According to results presented at the 2005 meeting of the European Group for Blood and Marrow Transplantation, mini-transplants, or reduced intensity allogeneic transplants, appear promising in the treatment of follicular lymphoma and chronic lymphocytic leukemia.
Follicular lymphoma and chronic lymphocytic leukemia (CLL) are cancers that affect the immune system. They are both slow-growing cancers, and are referred to as low-grade or indolent. Once these cancers stop responding to standard therapies, they are referred to as refractory. Effective treatment options for refractory follicular lymphoma and refractory CLL are limited. High-dose chemotherapy and an allogeneic stem cell transplant may achieve long-term survival in these groups of patients; however, mortality related to the procedure remains prohibitive in a large portion of patients.
High-dose chemotherapy kills more cancer cells than standard chemotherapy; however, it also causes more damage to the blood cells, particularly those in the bone marrow. The bone marrow (and circulating blood) contains early blood-forming cells called stem cells, which grow and mature into 3 blood cell types: white blood cells, which protect the body from infection; red blood cells, which carry oxygen to the tissues; and platelets, which help the blood to clot. When bone marrow is destroyed, stem cells are depleted, leading to low levels of circulating blood cells. When these cells reach critically low levels, complications such as anemia, bleeding and infection can occur, which may result in death. Thus, it is imperative to restore stem cell levels as quickly as possible.
A stem cell transplant is a procedure that replaces the stem cells that are destroyed by high-dose chemotherapy with healthy stem cells, thereby allowing more rapid recovery and production of the red blood cells, white blood cells, and platelets that the body needs. During an autologous stem cell transplant, stem cells that were collected directly from the patient prior to the delivery of the high-dose chemotherapy are re-infused following treatment. In contrast, an allogeneic stem cell transplant involves stem cells collected from a donor. In addition to the anti-cancer effect of the high-dose therapy, an allogeneic stem cell transplant induces a second anti-cancer effect. Graft-versus-leukemia effect is a term used to describe the process that occurs after an allogeneic transplant, whereby the presence of the foreign donor stem cells (i.e., the graft) and immune system attacks the remaining cancer cells.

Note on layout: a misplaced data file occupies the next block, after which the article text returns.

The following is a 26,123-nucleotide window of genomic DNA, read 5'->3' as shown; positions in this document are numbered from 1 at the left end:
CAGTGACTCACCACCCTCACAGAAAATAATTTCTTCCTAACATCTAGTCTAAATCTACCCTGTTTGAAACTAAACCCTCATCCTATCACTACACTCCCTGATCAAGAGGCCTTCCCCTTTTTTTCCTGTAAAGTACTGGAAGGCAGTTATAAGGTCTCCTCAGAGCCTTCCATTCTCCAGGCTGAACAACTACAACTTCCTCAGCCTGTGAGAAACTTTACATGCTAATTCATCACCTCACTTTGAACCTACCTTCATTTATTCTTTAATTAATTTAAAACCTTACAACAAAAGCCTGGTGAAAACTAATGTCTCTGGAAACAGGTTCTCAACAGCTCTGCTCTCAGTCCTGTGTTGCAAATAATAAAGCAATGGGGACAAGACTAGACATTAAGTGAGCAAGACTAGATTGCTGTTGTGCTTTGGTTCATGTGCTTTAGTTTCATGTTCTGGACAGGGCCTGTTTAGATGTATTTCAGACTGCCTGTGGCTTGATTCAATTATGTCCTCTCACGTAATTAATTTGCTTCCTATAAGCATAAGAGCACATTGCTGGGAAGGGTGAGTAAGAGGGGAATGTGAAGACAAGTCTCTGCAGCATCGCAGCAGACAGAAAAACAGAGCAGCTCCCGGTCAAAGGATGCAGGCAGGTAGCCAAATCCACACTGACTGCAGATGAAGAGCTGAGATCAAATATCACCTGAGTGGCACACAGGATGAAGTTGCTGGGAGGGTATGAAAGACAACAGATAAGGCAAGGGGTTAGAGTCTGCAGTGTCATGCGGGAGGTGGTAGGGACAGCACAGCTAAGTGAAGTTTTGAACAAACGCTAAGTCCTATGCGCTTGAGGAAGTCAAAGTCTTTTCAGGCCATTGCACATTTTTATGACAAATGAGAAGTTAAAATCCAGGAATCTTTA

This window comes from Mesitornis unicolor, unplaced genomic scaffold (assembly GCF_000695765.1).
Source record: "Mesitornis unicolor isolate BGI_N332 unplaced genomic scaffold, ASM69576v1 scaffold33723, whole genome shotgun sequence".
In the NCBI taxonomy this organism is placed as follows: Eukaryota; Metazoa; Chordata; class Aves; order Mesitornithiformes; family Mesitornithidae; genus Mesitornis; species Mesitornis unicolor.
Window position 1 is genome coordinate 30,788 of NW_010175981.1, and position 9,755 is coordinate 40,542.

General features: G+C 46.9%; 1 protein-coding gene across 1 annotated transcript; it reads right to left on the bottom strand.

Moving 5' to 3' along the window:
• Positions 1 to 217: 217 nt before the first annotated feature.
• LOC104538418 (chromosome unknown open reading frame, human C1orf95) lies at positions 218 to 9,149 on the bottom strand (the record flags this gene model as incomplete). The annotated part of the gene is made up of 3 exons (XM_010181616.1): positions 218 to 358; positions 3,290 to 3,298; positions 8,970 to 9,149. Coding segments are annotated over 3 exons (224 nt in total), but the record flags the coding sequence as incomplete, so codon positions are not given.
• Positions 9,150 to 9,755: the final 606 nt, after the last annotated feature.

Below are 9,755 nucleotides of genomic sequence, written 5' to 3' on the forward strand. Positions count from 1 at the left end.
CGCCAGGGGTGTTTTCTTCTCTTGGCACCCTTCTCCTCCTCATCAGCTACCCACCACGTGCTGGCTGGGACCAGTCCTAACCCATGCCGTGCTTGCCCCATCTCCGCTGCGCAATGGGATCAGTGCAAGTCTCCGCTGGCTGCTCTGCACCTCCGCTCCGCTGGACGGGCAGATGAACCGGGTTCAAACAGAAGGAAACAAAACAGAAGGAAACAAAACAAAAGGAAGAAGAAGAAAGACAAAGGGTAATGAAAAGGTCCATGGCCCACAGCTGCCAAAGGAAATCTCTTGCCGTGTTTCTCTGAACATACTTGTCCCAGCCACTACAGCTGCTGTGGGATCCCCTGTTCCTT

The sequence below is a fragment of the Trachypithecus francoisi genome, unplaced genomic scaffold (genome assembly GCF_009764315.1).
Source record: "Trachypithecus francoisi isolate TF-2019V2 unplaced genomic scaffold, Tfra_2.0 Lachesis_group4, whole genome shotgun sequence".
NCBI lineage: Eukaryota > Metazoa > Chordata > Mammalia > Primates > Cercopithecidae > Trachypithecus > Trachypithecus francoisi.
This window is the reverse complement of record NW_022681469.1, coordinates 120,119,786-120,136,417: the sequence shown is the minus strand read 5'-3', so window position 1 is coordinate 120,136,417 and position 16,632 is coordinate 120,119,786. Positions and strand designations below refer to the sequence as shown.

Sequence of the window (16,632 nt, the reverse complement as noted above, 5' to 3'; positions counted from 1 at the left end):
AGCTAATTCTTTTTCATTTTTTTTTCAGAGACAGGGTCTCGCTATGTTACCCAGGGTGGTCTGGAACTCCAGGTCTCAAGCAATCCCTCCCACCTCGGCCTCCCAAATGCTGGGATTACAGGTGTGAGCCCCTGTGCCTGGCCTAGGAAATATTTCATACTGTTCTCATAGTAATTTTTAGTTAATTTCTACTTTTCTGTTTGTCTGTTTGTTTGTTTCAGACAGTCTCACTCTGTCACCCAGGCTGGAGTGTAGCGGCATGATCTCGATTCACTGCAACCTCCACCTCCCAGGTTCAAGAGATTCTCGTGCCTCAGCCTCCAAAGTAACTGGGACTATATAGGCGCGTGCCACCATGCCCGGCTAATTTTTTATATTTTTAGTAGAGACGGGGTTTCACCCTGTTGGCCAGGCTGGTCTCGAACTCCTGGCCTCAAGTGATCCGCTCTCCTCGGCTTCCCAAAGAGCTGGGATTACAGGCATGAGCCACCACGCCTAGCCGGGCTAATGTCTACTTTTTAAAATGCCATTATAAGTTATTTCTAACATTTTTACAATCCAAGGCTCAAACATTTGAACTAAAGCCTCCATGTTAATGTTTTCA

Unfortunately, standard allogeneic stem cell transplant regimens have been associated with a high treatment related mortality rate in patients with CLL. In addition, many patients suffer from chronic treatment-related causes, including graft-versus-host disease. Graft-versus-host disease (GVHD) is an attack on the patient’s healthy tissues by the donor lymphocytes and can be either acute or chronic.
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Recently, researchers have developed treatment strategies that take advantage of the graft-versus-leukemia effect, while attempting to reduce complications caused by the transplant procedure. One strategy being evaluated involves the use of lower doses of chemotherapy and/or radiation therapy followed by an allogeneic stem cell transplant, called either a mini-transplant, a non-myeloablative transplant, or a reduced intensity allogeneic stem cell transplant. At present, there is very little data evaluating this treatment approach in low-grade refractory hematologic malignancies.
Researchers from Italy recently conducted a clinical trial to evaluate reduced intensity allogeneic stem cell transplants in patients with either refractory follicular lymphoma, or refractory CLL. This trial included 44 patients, 25% of whom had received a prior autologous stem cell transplant, and 32% of whom did not respond to standard chemotherapy. Overall, only 20% had progression of their cancer. Fifteen of 25 patients achieved a complete disappearance of cancer on laboratory analysis referred to a polymerase-chain reaction (PCR) following their transplant. Patients who had no evidence of cancer per PCR had a 100% rate of cancer-free survival at 2 years. Patients who had evidence of cancer on PCR following their transplant had a cancer-free survival rate of 57% at 2 years. Severe acute GVHD occurred in 18% of patients and chronic GVHD occurred in 52% of patients. Patients who had GVHD had a lower rate of cancer relapse.
The researchers concluded that a mini allogeneic transplant appears to be an effective treatment option for patients with recurrent follicular lymphoma or CLL.
Future studies will help establish the clinical role of this treatment approach. Patients with follicular lymphoma or CLL that has stopped responding to standard therapies may wish to speak with their physician about their individual risks and benefits of treatment with a mini allogeneic stem cell transplant.
Reference: Farina L, Carrabba R, Milani R, et al. Molecular remission in relapsed/refractory chronic lymphocytic leukemia and follicular lymphoma treated with RIC-allogeneic stem cell transplantation correlates with a better disease-free survival. Bone Marrow Transplantation 2005;35 (supplement 2).
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